Regulators Continue to Crack Down on Job Scams

By Toni Vranjes

February 16, 2012

Mass layoffs and high unemployment have destroyed the hopes of many Americans in recent years. And scammers have been coming out of the woodwork to take advantage of people who are desperate for money.

In some cases, fake recruiters tell job seekers they can help them find work in exchange for a fee. Other fraudsters promise to pay people to stuff envelopes or assemble crafts, but they never deliver on those promises.

These are only a few examples — the scams come in many shapes. But whatever form they take, the scammers have been lurking, waiting to stretch their tentacles into people’s wallets and grab hold of any remaining money.

In response, the federal government has aggressively targeted these types of schemes. Since 2008, the Federal Trade Commission has brought more than 20 cases against employment and “business opportunity” scams, according to agency spokesman Frank Dorman. By stopping them, the agency estimates that about $1 billion worth of future scams has been avoided.

In several recent cases, the FTC has obtained court rulings permanently banning first-time offenders from operating in the same business, Dorman notes. Previously, the agency had sought bans only for repeat offenders.

Meanwhile, the FTC also is trying to help people better assess the risks of “business opportunities,” which generally involve the sale of goods or services for the purpose of starting a business. Last year, the agency revised its rule for protecting consumers from deceptive practices by business-opportunity sellers.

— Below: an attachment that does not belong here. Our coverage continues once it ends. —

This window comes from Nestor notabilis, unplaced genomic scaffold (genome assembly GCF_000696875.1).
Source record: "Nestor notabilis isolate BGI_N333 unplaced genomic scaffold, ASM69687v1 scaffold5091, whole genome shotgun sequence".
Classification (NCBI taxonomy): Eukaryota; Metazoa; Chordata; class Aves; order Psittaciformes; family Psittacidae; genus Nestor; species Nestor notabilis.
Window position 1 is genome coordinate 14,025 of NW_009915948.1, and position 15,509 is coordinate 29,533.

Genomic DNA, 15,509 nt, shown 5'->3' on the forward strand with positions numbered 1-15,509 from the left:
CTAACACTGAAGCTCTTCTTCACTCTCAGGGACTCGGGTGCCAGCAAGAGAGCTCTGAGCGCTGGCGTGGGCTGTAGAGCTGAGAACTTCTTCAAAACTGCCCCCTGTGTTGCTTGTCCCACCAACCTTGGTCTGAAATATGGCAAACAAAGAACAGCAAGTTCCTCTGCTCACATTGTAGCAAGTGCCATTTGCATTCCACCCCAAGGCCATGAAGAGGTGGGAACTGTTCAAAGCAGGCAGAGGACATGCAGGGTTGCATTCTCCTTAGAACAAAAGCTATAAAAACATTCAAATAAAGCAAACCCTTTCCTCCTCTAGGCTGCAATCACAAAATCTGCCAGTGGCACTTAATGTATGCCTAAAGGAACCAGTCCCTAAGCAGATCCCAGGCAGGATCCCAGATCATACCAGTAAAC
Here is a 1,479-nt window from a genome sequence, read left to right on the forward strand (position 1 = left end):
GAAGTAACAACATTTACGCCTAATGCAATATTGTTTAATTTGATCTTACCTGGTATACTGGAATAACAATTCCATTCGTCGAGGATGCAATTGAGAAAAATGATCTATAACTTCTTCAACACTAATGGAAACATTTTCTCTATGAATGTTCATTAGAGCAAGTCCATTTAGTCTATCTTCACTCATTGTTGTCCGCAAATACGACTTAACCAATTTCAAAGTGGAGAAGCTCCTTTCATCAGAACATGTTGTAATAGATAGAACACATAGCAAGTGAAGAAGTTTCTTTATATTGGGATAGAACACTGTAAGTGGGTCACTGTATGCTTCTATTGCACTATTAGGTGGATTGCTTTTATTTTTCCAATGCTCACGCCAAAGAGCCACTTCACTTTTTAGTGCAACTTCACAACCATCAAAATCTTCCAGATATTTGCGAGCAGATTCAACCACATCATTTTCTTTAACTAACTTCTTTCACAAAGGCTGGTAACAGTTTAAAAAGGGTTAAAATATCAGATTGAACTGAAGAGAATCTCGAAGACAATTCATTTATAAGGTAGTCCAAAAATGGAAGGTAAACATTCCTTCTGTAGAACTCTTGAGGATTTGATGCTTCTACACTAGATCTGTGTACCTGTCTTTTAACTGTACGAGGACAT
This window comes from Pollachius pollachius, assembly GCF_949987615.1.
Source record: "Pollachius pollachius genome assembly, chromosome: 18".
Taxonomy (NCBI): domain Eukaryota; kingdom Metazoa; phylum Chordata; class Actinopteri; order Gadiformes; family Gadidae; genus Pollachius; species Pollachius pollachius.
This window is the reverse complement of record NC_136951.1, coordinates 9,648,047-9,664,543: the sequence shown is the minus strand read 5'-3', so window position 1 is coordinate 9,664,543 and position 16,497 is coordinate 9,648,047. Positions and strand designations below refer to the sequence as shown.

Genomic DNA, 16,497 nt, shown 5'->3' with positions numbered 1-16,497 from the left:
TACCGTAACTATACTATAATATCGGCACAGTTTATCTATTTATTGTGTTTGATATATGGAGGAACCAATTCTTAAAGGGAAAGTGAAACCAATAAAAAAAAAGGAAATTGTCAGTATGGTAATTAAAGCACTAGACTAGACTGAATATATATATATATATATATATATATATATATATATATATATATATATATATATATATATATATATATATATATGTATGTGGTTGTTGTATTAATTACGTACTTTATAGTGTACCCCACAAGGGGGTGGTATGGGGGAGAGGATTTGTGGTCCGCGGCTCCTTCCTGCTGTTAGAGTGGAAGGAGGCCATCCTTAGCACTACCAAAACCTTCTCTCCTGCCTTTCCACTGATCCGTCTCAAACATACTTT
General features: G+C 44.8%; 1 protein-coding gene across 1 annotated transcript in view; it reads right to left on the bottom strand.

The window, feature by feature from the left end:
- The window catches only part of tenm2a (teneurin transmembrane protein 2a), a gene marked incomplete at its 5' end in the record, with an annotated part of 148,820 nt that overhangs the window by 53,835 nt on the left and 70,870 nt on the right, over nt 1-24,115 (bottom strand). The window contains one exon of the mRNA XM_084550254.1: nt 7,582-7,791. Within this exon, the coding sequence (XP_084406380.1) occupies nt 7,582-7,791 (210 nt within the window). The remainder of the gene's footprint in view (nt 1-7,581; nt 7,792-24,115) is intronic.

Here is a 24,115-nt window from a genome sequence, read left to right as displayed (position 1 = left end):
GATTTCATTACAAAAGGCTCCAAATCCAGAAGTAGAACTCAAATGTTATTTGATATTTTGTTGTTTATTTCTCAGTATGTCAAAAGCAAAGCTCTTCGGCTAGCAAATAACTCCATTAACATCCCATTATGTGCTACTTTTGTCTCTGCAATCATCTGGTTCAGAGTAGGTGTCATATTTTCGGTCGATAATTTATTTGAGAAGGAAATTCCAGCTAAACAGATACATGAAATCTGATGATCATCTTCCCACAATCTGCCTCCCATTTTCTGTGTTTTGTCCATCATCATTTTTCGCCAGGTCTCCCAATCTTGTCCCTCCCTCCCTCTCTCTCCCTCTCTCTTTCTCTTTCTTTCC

The rule, which is set to take effect next month, has several elements:

  • Streamlined disclosure. Sellers must provide a one-page document that highlights five key items: identifying information, legal actions, cancellation or refund policy, earnings claims, and references. (Sellers that make any earnings claims must provide information to support those claims.) After providing the document, the seller must wait at least seven days before asking the prospective buyer to sign a contract or make any payments.
  • Broader Scope. The new rule covers a wider variety of business opportunities. The rule applies to activities that previously weren’t subject to regulation, such as envelope stuffing, craft assembly, and medical billing. Meanwhile, it continues to cover ventures such as vending-machine and rack-display opportunities.
  • Help for non-English speakers. If an opportunity is marketed in a language other than English, then the disclosure must be in that same language.
  • Prohibited Activities. The rule prohibits a number of misleading practices, such as making false earnings claims and using paid “shills” as references. It also forbids sellers from depicting the business opportunity as a job. Among other things, it also prohibits sellers from misrepresenting the total costs involved in buying or operating a business.